Eight years after the rofecoxib withdrawn, the EMA has published the conclusion of the third review on cardiovascular safety for traditional non-steroidal anti-inflammatory drugs.1
“Traditional NSAIDs” refers to NSAIDs developed before it had been discovered that their efficacy was linked to the inhibition of isoform-2 of the cyclooxygenase enzyme (COX-2), whilst their toxicity was due to the inhibition of the other isoform, COX1. Studies on COX-2 pushed pharmaceutical companies to produce NSAIDs selective for this isoform which were named coxib, presuming a diminished gastrointestinal toxicity. However this reduced risk was accompanied by a higher risk for thromboembolic events, understandable for coxib but less clear for traditional NSAIDs.
The EMA concluded that diclofenac cardiovascular risk is higher than the other traditional NSAIDs and is comparable with the coxib risk, defined as “other painkillers”.
In Europe, around fifty traditional NSAIDs are commercialized - whilst only three coxib are available on the market (celecoxib, etoricoxib and parecoxib) - and moreover the cardiovascular risk seems to be very different among them. Besides, all NSAIDs are more selective on COX-2 than on COX-1 and all tend to lose their selectivity in a dose-dependent way. In other words, coxib are not another class of drugs, but are still NSAIDs made “different” only for marketing purposes. In addition, to call a coxib a “painkiller” is not particularly appropriated, since the key enzyme in pain transmission is COX-1, which is inhibited only at high doses by the most selective NSAIDs, cobix included.
Balance between gastrointestinal and cardiovascular toxicity
The majority of new data on NSAIDs cardiovascular toxicity comes from the SOS study - Safety on NSAIDs (www.sos-nsaids-project.org). The SOS project is a translational study which evaluated NSAIDs cardiovascular and gastrointestinal safety by the systematic review of literature and combined use of databases containing the clinical and pharmacological data of 30 million of European citizens.
The systematic review has started with the evaluation of the results furnished by randomized and controlled studies and meta-analyses published until the end of 2008.2 The only high-quality data come from studies on coxib and traditional NSAIDs used as control (ibuprofen, naproxen and diclofenac). The randomized clinical trials results are then very limited and they are in line with the pharmacology and the selectivity grade of COX-2:3 naproxen is the least selective among the three traditional NSAIDs, then the most harmful at gastrointestinal level, but also the least cardiotoxic; diclofenac is the most selective of the three and then is the least harmful at gastrointestinal level, but is the most cardiotoxic. On the other hand, data on ibuprofen are less clear and it can be considered less dangerous at gastrointestinal level than naproxen and less cardiotoxic of diclofenac.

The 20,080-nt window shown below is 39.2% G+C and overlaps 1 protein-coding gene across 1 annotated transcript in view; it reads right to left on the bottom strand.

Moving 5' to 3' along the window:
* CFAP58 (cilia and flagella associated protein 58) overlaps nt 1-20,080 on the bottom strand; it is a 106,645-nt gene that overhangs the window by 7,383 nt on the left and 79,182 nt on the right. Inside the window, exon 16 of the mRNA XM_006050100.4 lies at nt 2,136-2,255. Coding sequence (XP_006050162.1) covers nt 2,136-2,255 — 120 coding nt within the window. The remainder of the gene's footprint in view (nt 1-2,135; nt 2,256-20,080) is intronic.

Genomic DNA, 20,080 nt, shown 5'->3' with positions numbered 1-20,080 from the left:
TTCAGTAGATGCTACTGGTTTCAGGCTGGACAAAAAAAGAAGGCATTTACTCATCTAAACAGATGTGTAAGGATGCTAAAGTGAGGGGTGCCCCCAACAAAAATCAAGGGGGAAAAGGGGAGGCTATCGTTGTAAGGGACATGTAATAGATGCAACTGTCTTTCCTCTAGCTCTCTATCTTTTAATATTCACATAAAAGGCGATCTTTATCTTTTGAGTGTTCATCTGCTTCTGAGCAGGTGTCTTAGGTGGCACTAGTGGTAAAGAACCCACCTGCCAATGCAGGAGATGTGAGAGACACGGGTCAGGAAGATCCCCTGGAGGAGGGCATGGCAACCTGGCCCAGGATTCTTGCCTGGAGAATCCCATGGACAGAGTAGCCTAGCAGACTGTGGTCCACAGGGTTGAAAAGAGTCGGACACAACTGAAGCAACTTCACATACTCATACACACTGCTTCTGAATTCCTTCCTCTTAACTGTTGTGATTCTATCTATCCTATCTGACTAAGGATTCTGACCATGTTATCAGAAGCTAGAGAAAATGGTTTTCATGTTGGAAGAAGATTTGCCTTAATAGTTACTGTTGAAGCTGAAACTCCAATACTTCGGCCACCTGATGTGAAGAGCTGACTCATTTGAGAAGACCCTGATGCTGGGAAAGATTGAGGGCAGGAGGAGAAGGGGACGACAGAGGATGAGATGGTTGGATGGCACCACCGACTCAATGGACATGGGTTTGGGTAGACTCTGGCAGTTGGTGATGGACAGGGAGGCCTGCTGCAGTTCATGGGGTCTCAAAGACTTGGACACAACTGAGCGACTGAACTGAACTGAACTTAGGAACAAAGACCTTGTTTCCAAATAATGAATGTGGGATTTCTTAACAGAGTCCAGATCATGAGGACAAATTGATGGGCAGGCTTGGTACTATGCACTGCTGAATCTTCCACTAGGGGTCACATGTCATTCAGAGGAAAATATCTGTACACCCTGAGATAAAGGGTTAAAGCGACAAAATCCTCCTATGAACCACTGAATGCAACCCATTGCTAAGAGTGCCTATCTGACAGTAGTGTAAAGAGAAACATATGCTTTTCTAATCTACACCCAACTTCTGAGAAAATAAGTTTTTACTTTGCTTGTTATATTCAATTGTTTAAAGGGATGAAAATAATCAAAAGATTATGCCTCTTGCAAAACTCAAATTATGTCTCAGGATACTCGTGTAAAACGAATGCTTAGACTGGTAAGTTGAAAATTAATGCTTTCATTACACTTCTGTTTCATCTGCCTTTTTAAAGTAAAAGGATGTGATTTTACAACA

Data related to celecoxib do not differ too much from diclofenac ones, while it is not possible to draw any conclusion from the clinical trials data for etoricoxib.
What the observational studies say
The systematic review has then evaluated the results from observational studies. NSAIDs do not seem to increase stroke risk compared to the control group.4 On the other side, diclofenac, etoricoxib, etodolac and indomethacin report an increased risk of myocardial infarction, compared to the rofecoxib one. In the case of meloxicam, the risk increases but is less evident, whilst naproxen and celecoxib do not raise the risk of myocardical infarction compared to the control groups (non-NSAIDs users or old users).5
Not yet published data
The last part of the SOS study has analysed the data on 30 million of European citizens and on the most used NSAIDs in Europe. Definitive data are not yet public or published. Preliminary data confirm however an increased thromboembolic risk for diclofenac and etoricoxib, whilst celecoxib and other traditional NSAIDs have all a similar risk.
At present, the SOS project has not yet analysed the effect on cardiovascular risk of NSAIDs doses and therapy duration.
Waiting for these data, the EMA recommend the use of NSAIDs at the lowest possible dosages and for the shortest possible period. This advice is dictated by an empirical logic, but it does not consider the NSAIDs pharmacology or appreciate these two elements:
- Cardiovascular risk of low-doses NSAIDs (of which some are not even subjected to prescription) has not been studied accurately;
- COX-2 selectivity is reduced by increasing the doses, therefore low-doses of very selective drugs for COX-2, like diclofenac pr etoricoxib, could even be more cariotoxic then high-doses, in particular for high-risk patients.
1 Université Bordeaux Segalen, INSERM U657
2 Erasmus Medical Center
- Clin Pharmacol Ther 2011;89:855-66. CDI
- Basic Clin Pharmacol Toxicol 2011;109(S1):4.
- Pharmacoepidem Drug Saf 2011;20:1225-36. CDI
- Pharmacoepidem Drug Saf 2009;18:S207.